Big 12 Realignment: Texas Says No To The Pac 10, So How Does It Impact SEC?
Pac-10 commissioner Larry Scott announced Monday evening that Texas has declined an offer to join their conference.
For now, it looks like the expansion storm may be over.
The Big Ten got what they wanted by signing up Nebraska to become their 12th member, but the Pac-10 fell short of their goal of forming the first ever super conference with 16 teams.
The last remaining move in this summer of expansion should be an attempt by the Pac-10 to gain a 12th school. Utah has already been mentioned as a possibility for this move.
So what does this all mean for the SEC?
Well, it simply means that the SEC will most likely remain as it stands today.
There have been discussions involving Texas A&M moving to either the SEC or Pac-10, but with Texas staying in the Big 12, I don't believe they would leave with their big brother staying home.
Texas A&M would also be walking away from a potentially very lucrative situation that involves the creation of the Big 12 TV network.
So while the new Big 12 is looking to get a lot richer through a new TV network, the SEC must work hard to ensure that none of their schools would ever consider jumping to the Big 12.
Geographically, it would make sense for Arkansas and LSU to possibly join the Big 12, and the addition of that rivalry to the new Big 12 would be a huge boost.
This would probably never happen, especially for Arkansas, but if the money's right anything can happen.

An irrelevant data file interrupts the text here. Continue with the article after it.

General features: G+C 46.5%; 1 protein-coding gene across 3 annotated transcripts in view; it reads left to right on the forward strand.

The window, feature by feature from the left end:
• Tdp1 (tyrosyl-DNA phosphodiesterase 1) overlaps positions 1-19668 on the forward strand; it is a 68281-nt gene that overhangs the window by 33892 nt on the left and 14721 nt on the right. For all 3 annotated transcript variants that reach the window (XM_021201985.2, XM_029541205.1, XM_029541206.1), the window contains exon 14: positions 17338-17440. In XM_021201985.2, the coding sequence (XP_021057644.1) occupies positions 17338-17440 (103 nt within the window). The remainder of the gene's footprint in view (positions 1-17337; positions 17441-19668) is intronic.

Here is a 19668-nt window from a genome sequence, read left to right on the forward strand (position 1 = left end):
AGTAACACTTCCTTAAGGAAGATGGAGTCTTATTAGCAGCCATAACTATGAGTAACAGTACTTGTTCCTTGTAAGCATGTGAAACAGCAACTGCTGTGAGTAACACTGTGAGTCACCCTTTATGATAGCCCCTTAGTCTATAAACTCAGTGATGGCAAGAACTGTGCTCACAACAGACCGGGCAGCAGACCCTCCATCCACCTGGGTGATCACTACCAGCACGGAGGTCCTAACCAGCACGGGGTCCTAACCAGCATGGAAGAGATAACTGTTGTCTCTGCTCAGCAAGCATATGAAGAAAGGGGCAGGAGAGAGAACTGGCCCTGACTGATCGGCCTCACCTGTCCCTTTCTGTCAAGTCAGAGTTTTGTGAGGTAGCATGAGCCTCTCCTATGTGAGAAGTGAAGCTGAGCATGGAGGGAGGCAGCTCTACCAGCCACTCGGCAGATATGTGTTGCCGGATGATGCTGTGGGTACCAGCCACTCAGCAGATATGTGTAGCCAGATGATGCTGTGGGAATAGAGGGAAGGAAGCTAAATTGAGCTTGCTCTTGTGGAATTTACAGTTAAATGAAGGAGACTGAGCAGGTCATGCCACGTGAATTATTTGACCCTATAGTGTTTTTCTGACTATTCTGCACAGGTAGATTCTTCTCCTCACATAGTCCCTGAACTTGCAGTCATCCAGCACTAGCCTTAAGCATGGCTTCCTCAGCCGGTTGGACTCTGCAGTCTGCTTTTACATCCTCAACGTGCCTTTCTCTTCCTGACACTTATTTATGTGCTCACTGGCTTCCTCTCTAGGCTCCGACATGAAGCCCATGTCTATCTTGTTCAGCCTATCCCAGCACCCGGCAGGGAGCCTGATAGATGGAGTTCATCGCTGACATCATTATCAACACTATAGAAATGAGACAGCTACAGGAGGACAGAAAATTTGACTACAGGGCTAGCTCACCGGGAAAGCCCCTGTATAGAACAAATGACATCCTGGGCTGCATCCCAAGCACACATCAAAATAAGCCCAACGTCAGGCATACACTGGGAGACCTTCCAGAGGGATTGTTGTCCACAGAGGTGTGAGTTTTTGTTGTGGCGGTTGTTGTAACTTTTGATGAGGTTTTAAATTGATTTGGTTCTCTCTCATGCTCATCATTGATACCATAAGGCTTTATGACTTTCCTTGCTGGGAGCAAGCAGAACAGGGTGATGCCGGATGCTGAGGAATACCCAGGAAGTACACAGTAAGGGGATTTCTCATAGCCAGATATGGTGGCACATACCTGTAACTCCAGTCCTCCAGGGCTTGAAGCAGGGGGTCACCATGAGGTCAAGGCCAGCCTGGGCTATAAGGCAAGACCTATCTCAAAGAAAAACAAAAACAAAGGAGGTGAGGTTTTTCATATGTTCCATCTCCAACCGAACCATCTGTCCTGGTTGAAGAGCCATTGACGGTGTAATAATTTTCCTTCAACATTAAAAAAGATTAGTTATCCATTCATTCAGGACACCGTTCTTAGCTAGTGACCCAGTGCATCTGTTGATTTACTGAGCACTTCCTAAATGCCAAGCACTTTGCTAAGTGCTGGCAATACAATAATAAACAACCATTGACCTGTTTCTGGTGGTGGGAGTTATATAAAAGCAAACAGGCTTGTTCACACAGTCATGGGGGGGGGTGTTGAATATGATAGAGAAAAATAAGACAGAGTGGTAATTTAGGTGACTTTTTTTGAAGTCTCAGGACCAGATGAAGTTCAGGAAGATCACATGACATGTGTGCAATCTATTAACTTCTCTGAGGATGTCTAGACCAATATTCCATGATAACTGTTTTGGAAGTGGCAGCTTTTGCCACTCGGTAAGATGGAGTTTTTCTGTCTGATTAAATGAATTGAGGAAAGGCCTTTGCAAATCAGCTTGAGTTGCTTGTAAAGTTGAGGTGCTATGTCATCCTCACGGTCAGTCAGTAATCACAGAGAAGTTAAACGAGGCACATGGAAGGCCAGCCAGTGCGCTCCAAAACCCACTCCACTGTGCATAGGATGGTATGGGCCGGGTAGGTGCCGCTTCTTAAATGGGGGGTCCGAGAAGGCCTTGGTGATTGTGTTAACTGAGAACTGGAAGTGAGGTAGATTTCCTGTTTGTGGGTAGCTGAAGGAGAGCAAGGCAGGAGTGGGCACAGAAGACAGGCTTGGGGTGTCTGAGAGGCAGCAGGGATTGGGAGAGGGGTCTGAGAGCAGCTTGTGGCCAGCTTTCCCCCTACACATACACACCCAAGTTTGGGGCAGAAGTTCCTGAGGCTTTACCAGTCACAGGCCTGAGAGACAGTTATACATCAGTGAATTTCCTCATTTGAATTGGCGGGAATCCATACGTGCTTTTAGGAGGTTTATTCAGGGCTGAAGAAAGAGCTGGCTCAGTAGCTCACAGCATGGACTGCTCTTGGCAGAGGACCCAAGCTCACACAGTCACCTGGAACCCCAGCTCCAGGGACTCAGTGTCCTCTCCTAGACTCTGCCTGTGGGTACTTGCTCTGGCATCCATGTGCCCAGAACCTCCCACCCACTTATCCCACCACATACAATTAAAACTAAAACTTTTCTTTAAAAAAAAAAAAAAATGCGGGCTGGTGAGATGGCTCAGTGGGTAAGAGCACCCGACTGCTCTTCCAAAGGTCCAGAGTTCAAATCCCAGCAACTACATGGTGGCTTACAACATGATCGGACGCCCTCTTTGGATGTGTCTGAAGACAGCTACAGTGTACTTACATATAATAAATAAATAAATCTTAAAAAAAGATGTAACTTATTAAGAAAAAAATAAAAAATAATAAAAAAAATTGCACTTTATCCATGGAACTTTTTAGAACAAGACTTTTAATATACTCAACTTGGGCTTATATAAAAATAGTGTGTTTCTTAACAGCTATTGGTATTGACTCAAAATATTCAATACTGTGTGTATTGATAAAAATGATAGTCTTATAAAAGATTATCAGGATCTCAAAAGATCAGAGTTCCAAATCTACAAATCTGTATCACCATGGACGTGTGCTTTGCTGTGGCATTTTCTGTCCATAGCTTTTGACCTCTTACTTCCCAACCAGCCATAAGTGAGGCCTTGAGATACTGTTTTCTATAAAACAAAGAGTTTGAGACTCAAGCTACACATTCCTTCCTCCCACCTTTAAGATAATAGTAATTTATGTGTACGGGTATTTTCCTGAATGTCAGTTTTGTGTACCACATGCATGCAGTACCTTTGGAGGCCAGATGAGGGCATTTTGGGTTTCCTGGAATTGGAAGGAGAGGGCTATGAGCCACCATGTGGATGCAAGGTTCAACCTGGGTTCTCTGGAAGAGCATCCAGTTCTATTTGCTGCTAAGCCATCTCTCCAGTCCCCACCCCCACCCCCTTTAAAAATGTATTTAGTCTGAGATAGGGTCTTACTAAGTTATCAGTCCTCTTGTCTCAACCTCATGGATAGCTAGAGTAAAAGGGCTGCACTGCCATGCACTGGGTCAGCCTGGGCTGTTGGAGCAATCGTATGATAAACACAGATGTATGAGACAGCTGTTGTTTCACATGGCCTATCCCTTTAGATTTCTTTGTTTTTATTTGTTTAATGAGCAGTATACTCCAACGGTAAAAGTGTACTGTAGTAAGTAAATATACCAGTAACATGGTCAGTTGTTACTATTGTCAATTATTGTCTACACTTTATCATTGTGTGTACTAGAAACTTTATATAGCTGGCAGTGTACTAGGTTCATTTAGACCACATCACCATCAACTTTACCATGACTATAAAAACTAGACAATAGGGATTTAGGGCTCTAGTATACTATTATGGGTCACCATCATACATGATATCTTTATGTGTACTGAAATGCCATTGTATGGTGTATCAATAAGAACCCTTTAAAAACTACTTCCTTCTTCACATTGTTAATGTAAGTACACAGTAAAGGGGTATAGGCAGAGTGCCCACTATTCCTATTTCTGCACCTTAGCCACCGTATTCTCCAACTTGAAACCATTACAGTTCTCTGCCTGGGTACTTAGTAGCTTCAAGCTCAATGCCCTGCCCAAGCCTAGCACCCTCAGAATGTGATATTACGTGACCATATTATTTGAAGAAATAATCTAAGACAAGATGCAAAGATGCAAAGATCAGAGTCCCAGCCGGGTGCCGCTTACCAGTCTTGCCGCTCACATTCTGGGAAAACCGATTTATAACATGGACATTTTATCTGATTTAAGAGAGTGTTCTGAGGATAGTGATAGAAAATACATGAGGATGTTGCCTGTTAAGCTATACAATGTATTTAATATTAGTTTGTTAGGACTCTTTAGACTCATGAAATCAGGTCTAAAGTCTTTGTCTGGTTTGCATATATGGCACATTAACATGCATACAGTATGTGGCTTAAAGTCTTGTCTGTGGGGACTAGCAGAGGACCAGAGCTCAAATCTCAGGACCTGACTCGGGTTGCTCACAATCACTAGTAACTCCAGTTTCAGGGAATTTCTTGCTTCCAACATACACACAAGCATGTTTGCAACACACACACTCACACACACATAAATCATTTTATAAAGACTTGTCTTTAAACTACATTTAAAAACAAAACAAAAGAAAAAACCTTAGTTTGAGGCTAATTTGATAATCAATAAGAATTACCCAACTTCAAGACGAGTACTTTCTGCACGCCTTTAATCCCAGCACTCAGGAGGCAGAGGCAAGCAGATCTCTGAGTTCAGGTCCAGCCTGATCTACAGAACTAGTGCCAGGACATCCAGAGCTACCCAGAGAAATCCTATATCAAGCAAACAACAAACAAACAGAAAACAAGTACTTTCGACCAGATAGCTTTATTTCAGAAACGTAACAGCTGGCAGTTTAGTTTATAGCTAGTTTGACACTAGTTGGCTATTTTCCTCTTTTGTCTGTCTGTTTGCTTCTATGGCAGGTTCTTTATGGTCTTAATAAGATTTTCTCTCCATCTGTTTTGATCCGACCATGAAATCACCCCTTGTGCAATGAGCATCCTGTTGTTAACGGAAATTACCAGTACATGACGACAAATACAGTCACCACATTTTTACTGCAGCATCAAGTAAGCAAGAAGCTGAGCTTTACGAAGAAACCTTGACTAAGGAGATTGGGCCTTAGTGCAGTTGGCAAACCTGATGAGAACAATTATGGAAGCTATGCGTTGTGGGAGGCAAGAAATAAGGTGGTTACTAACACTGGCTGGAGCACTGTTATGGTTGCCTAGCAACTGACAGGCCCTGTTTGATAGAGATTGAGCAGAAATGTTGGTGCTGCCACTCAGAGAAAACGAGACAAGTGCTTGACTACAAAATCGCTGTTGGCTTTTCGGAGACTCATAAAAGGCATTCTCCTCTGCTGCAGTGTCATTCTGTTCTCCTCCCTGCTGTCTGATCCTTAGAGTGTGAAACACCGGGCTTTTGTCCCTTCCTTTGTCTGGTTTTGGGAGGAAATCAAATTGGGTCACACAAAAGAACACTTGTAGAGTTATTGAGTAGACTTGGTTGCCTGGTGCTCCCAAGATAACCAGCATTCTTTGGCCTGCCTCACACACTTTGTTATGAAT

Therefore, the SEC must be aggressive in the creation of their own conference television network that competes with the Big Ten and Big 12 networks.
Despite already having very lucrative contracts with ESPN and CBS, the SEC stands to gain a very large lump of money by creating their own network.
The SEC ranked second among the major conferences last year in terms of revenue gained from television contracts. The Big Ten was ahead of the SEC by roughly $40 million.
If the expansion storm unexpectedly continues on, the SEC would be in a great position to bring on large markets for this network.
Schools like Miami, North Carolina, and Virginia Tech would certainly expose the conference to new markets that would all bring in a healthy amount of economic promise.
There is no doubt in my mind that the SEC is the best football conference in the nation, but they need to take this important step to ensure that superiority.
All that's been proven by this summer of expansion is that it's all about the money, and the SEC needs to start making more of it quickly.
UPDATE: It has been announced by many media sources that Texas A&M and Oklahoma will stay in the Big 12.
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